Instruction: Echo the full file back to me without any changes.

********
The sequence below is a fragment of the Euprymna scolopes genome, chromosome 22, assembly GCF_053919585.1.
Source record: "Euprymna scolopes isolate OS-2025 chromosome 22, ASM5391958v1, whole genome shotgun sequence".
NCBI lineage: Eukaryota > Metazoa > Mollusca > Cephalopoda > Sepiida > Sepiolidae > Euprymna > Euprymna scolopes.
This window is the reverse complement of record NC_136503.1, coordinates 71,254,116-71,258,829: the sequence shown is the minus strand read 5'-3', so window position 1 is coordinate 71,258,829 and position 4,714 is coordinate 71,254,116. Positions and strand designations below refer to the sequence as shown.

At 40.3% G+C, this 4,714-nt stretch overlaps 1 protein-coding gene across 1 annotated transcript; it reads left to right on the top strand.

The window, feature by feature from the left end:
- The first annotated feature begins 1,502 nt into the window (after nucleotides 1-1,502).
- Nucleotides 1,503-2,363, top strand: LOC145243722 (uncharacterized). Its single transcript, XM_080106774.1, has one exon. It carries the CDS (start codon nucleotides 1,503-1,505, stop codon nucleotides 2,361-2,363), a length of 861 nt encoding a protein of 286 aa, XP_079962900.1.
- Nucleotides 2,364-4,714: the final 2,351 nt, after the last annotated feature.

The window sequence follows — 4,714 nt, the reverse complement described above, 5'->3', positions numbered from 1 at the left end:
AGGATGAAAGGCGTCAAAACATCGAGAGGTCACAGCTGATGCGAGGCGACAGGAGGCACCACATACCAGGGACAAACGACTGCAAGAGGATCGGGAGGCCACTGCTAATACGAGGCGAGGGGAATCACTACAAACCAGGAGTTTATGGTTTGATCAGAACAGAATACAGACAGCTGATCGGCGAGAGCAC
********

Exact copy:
The sequence below is a fragment of the Euprymna scolopes genome, chromosome 22, assembly GCF_053919585.1.
Source record: "Euprymna scolopes isolate OS-2025 chromosome 22, ASM5391958v1, whole genome shotgun sequence".
NCBI lineage: Eukaryota > Metazoa > Mollusca > Cephalopoda > Sepiida > Sepiolidae > Euprymna > Euprymna scolopes.
This window is the reverse complement of record NC_136503.1, coordinates 71,254,116-71,258,829: the sequence shown is the minus strand read 5'-3', so window position 1 is coordinate 71,258,829 and position 4,714 is coordinate 71,254,116. Positions and strand designations below refer to the sequence as shown.

At 40.3% G+C, this 4,714-nt stretch overlaps 1 protein-coding gene across 1 annotated transcript; it reads left to right on the top strand.

The window, feature by feature from the left end:
- The first annotated feature begins 1,502 nt into the window (after nucleotides 1-1,502).
- Nucleotides 1,503-2,363, top strand: LOC145243722 (uncharacterized). Its single transcript, XM_080106774.1, has one exon. It carries the CDS (start codon nucleotides 1,503-1,505, stop codon nucleotides 2,361-2,363), a length of 861 nt encoding a protein of 286 aa, XP_079962900.1.
- Nucleotides 2,364-4,714: the final 2,351 nt, after the last annotated feature.

The window sequence follows — 4,714 nt, the reverse complement described above, 5'->3', positions numbered from 1 at the left end:
AGGATGAAAGGCGTCAAAACATCGAGAGGTCACAGCTGATGCGAGGCGACAGGAGGCACCACATACCAGGGACAAACGACTGCAAGAGGATCGGGAGGCCACTGCTAATACGAGGCGAGGGGAATCACTACAAACCAGGAGTTTATGGTTTGATCAGAACAGAATACAGACAGCTGATCGGCGAGAGCAC